Frozen shoulder, also known as
, is characterized by pain and restriction of motion in the shoulder joint. Normally, the shoulder allows a greater range of motion than
any other joint in the body. However, in patients with a frozen shoulder, the capsule around the shoulder joint contracts, forming bands of scar tissue (adhesions). These adhesions "freeze" the head of the humerus (upper arm bone) in place, causing pain and restricting movement.
The cause of frozen shoulder
is not well understood, and the condition may develop even without a specfic mechanism of injury.
Common Symptoms of a Frozen Shoulder:
- Limited and restricted movement of the shoulder
- Constant, dull aching shoulder pain that does not subside
- Trouble sleeping on the shoulder due to pain
- Difficulty doing simple tasks such as tying a shoe or brushing your hair
Causes of a Frozen Shoulder
Generally, frozen shoulders occur without an associated injury or cause. It is possible for a patient to develop a frozen shoulder after some sort of injury, but most occurences do not have a specific mechanism of injury.
There are specific risk factors that may make a patient more likely to develop a a frozen shoulder, including:
Those with diabetes, thyroid dysfunctions, or similar endocrine disorders are at greater risk for developing a frozen shoulder.
Age and Gender
A frozen shoulder most commonly affects people between 40 – 60 years of age. It is twice as common in women than it is in men.
Shoulder Surgery or Trauma
Other shoulder injuries or a shoulder related surgery can lead to frozen shoulders. If prolonged joint immobilization occurs after a surgery or injury, the risk is increased.
Other conditions such as Parkinson’s or heart disease have been linked to increased risk of a frozen shoulder.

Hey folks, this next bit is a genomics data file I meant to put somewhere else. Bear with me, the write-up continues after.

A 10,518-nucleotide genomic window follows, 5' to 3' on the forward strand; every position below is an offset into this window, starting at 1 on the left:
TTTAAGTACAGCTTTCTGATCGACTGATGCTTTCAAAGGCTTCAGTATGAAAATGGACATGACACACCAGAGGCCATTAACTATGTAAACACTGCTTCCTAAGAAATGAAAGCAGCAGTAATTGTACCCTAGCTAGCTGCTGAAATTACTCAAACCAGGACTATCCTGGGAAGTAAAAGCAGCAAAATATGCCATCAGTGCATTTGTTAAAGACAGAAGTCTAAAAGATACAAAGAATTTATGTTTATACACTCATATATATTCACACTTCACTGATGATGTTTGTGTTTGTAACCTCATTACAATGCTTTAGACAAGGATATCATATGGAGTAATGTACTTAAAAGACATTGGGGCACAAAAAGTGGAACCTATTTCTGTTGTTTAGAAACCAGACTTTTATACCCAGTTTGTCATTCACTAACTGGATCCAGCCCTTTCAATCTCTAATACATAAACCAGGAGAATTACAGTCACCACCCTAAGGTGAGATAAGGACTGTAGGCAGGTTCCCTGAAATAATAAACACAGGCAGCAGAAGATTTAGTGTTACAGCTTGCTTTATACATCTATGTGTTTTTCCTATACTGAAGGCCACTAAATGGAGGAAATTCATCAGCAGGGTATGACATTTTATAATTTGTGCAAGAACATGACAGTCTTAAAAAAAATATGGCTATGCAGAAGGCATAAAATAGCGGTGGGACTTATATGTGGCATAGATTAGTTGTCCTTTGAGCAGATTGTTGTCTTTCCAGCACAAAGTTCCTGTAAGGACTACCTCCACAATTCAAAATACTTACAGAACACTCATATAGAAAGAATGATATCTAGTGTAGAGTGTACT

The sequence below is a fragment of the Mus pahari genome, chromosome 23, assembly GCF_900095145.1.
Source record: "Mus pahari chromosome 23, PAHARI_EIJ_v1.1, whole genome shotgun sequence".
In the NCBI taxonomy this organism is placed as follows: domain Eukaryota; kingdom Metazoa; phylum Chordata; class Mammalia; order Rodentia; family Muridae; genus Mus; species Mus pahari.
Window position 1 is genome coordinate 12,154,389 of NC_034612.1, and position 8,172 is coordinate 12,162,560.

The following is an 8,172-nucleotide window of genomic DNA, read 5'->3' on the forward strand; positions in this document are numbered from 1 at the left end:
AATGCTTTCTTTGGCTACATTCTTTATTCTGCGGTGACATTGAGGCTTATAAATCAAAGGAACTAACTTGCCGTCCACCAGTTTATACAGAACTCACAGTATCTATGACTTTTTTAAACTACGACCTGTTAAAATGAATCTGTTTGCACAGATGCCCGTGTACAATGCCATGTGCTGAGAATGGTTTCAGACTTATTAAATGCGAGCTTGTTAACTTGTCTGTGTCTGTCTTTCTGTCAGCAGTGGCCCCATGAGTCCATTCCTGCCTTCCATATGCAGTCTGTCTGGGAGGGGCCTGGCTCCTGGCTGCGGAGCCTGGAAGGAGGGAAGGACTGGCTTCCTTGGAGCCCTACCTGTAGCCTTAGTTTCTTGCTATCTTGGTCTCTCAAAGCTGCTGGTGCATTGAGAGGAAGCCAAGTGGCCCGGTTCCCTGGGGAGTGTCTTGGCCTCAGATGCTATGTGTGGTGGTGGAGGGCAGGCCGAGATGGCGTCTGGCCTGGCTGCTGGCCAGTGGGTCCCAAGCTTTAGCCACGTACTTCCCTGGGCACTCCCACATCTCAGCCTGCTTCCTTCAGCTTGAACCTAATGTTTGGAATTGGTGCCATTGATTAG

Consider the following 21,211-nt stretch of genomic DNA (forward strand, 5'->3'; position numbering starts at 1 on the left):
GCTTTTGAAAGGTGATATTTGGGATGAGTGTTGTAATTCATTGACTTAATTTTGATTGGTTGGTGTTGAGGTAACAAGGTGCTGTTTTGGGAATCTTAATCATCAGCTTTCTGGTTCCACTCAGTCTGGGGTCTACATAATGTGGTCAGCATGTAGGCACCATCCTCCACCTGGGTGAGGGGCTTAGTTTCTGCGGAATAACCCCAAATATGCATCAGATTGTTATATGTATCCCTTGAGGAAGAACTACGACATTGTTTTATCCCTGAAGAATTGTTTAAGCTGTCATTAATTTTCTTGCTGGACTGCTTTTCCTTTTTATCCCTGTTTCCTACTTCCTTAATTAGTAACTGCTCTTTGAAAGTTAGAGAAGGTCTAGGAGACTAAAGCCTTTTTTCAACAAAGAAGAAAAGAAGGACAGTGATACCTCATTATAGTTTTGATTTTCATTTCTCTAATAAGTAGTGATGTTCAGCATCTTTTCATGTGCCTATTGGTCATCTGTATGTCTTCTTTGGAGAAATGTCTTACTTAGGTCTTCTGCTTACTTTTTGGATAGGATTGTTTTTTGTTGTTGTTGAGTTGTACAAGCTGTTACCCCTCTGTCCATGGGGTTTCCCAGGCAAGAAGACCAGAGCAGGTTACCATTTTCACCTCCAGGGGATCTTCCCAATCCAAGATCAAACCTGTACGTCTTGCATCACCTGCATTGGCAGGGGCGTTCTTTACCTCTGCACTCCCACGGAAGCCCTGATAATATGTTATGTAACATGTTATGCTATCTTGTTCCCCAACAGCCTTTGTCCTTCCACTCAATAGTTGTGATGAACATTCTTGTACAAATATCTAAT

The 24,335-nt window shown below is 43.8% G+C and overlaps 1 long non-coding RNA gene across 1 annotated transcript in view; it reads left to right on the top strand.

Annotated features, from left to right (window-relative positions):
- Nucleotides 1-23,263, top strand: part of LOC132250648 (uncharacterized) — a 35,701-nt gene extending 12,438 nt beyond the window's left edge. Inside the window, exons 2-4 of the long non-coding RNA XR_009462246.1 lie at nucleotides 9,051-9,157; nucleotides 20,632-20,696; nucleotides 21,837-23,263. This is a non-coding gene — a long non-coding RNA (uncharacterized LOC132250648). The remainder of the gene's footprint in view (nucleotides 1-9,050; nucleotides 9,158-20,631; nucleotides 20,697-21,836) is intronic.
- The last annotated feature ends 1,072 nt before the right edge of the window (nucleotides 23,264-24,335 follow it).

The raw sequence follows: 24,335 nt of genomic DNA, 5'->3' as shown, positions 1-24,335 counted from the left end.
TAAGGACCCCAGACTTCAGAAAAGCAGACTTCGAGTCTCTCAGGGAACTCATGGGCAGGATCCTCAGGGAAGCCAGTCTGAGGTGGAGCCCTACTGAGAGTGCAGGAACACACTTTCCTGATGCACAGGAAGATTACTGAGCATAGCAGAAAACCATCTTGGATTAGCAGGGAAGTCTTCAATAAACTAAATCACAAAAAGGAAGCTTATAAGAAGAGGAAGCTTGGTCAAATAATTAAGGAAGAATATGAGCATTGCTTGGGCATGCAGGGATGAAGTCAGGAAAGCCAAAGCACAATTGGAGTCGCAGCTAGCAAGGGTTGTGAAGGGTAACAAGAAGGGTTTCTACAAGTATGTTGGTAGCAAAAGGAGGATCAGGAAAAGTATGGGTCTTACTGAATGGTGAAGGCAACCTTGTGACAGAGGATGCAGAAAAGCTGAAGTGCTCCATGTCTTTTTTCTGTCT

It is not fully understood how or why frozen shoulder occurs. In many cases, the shoulder joint becomes stiff and scarred without any clear method of injury.
Frozen Shoulder Treatments
Treatment of a frozen shoulder consists primarly of physical therapy and relief for the pain. Patients will usually find relief with treatment, but full recovery of a frozen shoulder can take weeks or even months.
Most therapists will have an exercise and stretching program to follow designed to relieve the pain of the shoulder. These exercises should be done several times a day, even when you are not seeing your physical therapist to ensure a full recovery.
Commonly used to reduce inflammation in the shoulder area. Also provides pain relief, which allows for an easier time performing the stretching and exercises.
Not required in the healing process, but can help greatly in pain reduction.
Frozen Shoulder Surgery
Surgery for a frozen shoulder is typically unnecessary, as most frozen shoulders can be successfully treated using the aforementioned methods. However, if conservative treatments do not alleviate patients’ symptoms, the surgeon may choose to perform manipulation under anesthesia. During this procedure, the surgeon moves the arm through its range of motion to break adhesions caused by the shoulder. No actual incisions are made, and it is an outpatient operation.